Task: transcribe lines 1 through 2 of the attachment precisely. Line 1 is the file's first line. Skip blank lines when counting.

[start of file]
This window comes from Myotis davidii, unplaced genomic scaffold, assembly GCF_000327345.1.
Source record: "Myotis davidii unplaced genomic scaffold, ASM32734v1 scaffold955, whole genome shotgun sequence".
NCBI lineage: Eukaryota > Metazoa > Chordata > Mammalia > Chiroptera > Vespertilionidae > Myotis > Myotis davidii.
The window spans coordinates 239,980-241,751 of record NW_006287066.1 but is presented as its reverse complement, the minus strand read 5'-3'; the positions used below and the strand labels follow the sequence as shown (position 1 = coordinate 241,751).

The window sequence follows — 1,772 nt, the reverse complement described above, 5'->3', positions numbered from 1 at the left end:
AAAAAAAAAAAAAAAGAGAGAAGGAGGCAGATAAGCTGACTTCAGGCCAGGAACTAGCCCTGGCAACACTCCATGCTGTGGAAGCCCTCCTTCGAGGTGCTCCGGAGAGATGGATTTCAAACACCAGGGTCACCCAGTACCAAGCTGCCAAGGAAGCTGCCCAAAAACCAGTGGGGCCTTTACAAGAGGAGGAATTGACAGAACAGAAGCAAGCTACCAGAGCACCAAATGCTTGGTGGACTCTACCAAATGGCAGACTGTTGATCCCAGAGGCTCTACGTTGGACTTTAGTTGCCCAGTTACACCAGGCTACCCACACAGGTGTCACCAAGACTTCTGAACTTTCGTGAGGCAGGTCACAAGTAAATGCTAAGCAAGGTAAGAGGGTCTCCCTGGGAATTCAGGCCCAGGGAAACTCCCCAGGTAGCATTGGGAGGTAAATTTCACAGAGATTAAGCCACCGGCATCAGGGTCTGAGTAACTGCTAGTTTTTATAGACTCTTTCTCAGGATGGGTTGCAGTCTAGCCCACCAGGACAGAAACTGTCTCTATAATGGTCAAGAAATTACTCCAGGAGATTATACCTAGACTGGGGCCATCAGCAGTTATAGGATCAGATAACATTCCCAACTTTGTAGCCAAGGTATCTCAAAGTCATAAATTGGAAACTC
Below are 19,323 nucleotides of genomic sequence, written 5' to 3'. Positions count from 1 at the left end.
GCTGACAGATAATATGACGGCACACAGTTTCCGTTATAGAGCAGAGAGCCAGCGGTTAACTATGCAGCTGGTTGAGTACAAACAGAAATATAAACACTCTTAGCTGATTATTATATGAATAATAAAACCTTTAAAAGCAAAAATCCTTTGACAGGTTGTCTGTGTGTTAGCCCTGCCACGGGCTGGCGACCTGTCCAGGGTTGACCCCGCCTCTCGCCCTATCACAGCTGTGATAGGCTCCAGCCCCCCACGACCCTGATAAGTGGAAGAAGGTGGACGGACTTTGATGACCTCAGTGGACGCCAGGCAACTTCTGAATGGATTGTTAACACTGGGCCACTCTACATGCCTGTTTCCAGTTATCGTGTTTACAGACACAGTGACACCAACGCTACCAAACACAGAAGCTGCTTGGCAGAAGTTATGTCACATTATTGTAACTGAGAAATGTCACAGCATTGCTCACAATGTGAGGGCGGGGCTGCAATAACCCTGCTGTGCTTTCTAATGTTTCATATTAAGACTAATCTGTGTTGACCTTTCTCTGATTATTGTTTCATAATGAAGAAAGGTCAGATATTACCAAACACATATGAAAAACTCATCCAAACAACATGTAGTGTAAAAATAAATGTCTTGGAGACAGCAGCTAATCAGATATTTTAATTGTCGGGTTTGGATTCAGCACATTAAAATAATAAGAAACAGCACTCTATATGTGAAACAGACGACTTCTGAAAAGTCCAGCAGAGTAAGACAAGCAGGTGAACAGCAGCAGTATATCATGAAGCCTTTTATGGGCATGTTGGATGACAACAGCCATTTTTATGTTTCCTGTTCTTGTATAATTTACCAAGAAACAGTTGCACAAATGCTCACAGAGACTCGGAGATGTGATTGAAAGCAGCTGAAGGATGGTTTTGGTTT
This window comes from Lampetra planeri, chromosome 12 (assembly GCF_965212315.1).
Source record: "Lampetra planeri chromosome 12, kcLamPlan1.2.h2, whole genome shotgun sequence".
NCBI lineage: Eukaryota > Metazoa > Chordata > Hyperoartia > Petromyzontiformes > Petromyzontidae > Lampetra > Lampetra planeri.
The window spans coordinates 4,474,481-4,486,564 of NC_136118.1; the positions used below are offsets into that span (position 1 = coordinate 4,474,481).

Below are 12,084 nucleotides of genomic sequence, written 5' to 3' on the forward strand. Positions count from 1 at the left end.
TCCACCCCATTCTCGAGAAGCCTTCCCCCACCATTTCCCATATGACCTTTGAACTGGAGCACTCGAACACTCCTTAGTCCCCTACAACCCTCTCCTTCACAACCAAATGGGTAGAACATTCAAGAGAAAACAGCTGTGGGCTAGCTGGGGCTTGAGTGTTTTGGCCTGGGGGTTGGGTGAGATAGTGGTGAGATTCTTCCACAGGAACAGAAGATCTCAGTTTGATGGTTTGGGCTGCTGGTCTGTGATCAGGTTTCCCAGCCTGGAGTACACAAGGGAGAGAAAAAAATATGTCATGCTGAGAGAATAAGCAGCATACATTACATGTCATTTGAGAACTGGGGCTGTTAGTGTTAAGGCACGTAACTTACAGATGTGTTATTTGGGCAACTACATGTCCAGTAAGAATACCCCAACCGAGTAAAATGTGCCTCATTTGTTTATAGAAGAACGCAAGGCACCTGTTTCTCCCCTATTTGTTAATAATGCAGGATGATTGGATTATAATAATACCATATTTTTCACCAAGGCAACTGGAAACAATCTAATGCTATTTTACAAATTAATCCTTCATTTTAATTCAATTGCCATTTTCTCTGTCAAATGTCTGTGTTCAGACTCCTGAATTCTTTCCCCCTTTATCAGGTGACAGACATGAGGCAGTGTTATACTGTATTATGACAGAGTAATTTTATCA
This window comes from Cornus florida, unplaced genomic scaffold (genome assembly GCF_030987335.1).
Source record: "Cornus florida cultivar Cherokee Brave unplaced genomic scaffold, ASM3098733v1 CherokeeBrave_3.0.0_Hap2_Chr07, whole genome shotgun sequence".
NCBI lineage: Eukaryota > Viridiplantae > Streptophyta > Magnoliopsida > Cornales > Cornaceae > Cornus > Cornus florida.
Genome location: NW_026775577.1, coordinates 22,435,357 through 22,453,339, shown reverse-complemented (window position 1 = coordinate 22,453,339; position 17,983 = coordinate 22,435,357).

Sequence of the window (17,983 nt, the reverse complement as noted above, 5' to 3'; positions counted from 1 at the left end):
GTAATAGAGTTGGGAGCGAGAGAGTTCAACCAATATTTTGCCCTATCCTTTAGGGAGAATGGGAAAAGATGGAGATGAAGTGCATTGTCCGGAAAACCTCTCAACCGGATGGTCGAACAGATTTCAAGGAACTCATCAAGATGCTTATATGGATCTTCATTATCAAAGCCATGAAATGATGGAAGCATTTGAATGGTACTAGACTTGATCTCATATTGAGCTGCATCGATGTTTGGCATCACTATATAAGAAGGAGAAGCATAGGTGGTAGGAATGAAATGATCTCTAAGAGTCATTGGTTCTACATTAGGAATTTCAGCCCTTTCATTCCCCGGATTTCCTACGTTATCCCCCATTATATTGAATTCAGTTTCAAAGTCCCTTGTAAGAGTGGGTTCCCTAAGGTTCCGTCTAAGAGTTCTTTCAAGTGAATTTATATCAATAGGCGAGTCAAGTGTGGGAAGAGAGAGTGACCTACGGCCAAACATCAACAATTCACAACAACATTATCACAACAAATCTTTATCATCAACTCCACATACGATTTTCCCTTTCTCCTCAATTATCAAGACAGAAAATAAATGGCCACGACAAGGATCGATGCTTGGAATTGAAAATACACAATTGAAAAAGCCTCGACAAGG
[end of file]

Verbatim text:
This window comes from Myotis davidii, unplaced genomic scaffold, assembly GCF_000327345.1.
Source record: "Myotis davidii unplaced genomic scaffold, ASM32734v1 scaffold955, whole genome shotgun sequence".